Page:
Monday Minute - Consider Night Vision

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I occasionally help crew other members' boats when they serve as the committee boat for Wednesday Night Races put on by the Annapolis Yacht Club. This is a great way to break up the week, as long as there is sufficient breeze to put on a racing series with perhaps 150 sailboats participating in many classes. It is fun to watch the many starts, the commanding report of a shotgun shooting blanks to start each class, and the seasoned hustle of a finely tuned race committee who take race management very seriously.

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After the last start, we pull up anchor and make our way back to the club’s docks to offload the race committee, their flags and poles and signals, stop watches, clipboards, and duffle bags of gear. Usually we hang around to watch the exciting finish right in downtown Spa Creek. Over a beer and a burger, we then chat with the racers after they come in and put their boats away. 

By the time we head home back to the owner’s dock, it is getting dark, and more than once we’ve needed a spotlight to pick up obtuse markers that show where a channel is. (The green “5” is particularly hard to see coming into Whitehall Creek as its green shape faces another direction.) Many of the larger boats are equipped with remote searchlights, while smaller boats usually carry handheld lanterns and flashlights.

More than once I bring along an alternative I found years ago at the Miami show. At the time, ITT Industries had a closet within their booth, and they would hand you a night vision monocular as you step inside the booth and they close the door behind you. In utter darkness, you switched on the night vision device and instantly see everything bright and clear, albeit with a green tint. I was so impressed I bought their model 6015 monocular. (I don't recall seeing the company display again at Miami, which I assumed was a shift in focus to supply the military with the PVS-14 for all of the military actions around the world. Today the PVS-14/6015 monocular is sold by ATN Corporation.)

 We've all seen images of our special forces using night vision in their clandestine activities.

We've all seen images of our special forces using night vision in their clandestine activities.

But no worries, this and other night vision products are available everywhere, sold through sporting goods, hunting and optic retailers, and Amazon. Prices range from cheap knockoffs and Russian first generation gear for under $100 to the much more pricey units for several thousands dollars that use the latest generation of night vision technology. A quick check of B&H Photo in NYC shows a number of highly-rated Bushnell night vision products for around $250.

 This Bushnell Equinox monocular is about $200 from B&H Photo and rates very well with people who bought it.

This Bushnell Equinox monocular is about $200 from B&H Photo and rates very well with people who bought it.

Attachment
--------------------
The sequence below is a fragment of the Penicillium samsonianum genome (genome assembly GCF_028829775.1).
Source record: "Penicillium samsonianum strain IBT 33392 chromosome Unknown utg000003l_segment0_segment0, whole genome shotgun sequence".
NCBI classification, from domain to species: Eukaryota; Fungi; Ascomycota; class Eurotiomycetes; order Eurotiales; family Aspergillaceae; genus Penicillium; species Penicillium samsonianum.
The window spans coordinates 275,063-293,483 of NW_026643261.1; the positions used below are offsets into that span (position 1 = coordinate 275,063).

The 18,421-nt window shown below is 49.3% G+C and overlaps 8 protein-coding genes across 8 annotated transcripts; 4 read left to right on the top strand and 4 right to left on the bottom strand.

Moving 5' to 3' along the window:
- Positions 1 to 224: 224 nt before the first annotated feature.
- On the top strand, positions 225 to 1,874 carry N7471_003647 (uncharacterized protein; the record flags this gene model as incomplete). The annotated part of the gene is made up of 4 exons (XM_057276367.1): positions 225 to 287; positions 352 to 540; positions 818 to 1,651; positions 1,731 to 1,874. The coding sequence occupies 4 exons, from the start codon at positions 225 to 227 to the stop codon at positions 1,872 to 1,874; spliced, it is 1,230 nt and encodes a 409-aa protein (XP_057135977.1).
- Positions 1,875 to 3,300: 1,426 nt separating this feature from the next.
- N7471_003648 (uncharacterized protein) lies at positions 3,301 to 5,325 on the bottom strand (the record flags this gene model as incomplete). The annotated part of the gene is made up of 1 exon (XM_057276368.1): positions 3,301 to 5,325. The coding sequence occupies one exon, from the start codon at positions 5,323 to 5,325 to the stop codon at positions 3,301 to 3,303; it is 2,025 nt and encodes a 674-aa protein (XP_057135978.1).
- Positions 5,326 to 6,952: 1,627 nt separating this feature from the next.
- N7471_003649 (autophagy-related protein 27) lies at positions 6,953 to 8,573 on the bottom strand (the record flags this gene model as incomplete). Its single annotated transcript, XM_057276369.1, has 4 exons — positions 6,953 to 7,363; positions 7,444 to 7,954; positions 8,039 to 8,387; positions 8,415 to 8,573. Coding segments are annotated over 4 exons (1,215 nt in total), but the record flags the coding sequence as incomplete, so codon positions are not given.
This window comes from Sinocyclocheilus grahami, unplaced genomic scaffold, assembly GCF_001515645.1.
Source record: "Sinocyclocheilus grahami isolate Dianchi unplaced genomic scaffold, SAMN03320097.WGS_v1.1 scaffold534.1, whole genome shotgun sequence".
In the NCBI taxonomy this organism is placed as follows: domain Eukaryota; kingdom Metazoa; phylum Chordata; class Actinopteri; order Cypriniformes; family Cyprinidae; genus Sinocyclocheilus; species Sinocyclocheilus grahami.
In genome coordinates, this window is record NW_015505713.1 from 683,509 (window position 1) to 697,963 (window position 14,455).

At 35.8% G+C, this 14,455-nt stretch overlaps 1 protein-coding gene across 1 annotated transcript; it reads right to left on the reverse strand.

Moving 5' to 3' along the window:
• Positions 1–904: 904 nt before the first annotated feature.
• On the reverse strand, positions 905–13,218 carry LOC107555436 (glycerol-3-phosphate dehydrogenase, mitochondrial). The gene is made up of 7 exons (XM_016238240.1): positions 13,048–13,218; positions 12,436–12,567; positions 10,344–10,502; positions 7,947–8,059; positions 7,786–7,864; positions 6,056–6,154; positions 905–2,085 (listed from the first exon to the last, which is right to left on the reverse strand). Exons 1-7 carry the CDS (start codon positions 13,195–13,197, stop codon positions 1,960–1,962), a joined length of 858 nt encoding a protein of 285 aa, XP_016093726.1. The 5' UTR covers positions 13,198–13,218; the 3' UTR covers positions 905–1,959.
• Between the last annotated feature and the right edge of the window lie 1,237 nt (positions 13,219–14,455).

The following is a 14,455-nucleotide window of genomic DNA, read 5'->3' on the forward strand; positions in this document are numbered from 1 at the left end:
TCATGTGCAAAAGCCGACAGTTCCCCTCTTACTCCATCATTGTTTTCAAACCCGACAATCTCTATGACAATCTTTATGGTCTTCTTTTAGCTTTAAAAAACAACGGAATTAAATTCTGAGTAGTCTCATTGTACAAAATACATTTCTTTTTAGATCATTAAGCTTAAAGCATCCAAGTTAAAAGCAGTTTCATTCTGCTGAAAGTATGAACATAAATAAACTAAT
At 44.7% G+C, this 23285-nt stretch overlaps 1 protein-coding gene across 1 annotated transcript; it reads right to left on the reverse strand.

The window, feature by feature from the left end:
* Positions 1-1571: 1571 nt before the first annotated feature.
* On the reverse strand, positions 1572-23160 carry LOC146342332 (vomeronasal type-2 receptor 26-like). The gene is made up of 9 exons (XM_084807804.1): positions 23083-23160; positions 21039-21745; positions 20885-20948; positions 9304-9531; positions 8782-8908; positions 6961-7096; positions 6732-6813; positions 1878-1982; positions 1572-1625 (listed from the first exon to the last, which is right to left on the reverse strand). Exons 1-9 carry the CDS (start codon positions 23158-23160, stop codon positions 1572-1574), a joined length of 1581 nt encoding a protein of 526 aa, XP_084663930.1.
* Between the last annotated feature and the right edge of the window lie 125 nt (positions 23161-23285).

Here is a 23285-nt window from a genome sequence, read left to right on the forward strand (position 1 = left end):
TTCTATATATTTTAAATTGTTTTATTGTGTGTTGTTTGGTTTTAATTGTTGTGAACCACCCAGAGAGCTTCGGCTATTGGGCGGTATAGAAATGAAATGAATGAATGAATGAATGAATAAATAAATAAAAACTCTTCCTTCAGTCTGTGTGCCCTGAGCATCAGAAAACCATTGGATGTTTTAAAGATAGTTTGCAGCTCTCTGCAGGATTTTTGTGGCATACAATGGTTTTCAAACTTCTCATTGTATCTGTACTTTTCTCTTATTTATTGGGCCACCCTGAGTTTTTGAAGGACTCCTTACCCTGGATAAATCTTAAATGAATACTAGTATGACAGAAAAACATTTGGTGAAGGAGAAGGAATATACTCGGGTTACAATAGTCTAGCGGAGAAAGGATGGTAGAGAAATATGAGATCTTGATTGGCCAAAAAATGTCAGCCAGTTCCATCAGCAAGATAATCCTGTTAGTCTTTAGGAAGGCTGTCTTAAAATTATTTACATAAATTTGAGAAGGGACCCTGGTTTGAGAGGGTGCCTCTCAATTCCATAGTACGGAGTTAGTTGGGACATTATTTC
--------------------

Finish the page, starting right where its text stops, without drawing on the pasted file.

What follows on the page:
I have to say I gladly use this monocular whenever I need to see in the dark. While I’m a big fan of powerful flashlights, I much prefer using night vision for operating a boat in the dark when I need to navigate on the water. My 6015 monocular came with a head harness, and I wear it over one eye and have my other eye available to see electronic displays and depth sounder. I can maintain full situational awareness with this set up.

 My ITT 6015 monocular came with a harness for secure, hands-free operation, perfect for use on a boat at night.

My ITT 6015 monocular came with a harness for secure, hands-free operation, perfect for use on a boat at night.

When I used to take Growler down to Zimmerman Marine at the end of the season, I would begin the trip before dawn to get a jump on the day so as to arrive in Mobjack Bay before the yard guys quit for the day. Running Growler out of Whitehall Bay and down Chesapeake Bay for an hour or so in darkness at 15 knots is the slickest way to drive a boat when you are alone on the water. I could see everything clearly, crab pot floats, anchored ships, channel buoys, navaids and all. There is no fear factor with such technology.

I've taken my monocular with me on many ocean passages, and there is nothing quite like spreading out flat on a foredeck or in the cockpit and gazing up at the stars. Billions and billions of pinpoints of starlight. And looking down from the pilothouse deck into the water reveals surprising sea life activity at night.

 A clear sky offshore is an amazing sight. With night vision, it even more spectacular, and very, very humbling.

A clear sky offshore is an amazing sight. With night vision, it even more spectacular, and very, very humbling.

It’s always fun to show friends night vision for the first time. Their reaction is priceless. Which is why I am surprised more cruisers don't have them aboard. And my unit came with an adapter to attach it to a camera lens for night photography. The thermal imaging devices from FLIR represent another brilliant product line.

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If you get a chance to try this technology, I highly recommend it. It might change how you operate your boat in the dark, or when you spend a night on the hook in a crowded anchorage and a squall comes through. A quick peak around your position is way more comforting than shining a bright light all around, which also ruins your night vision.

Have a great week.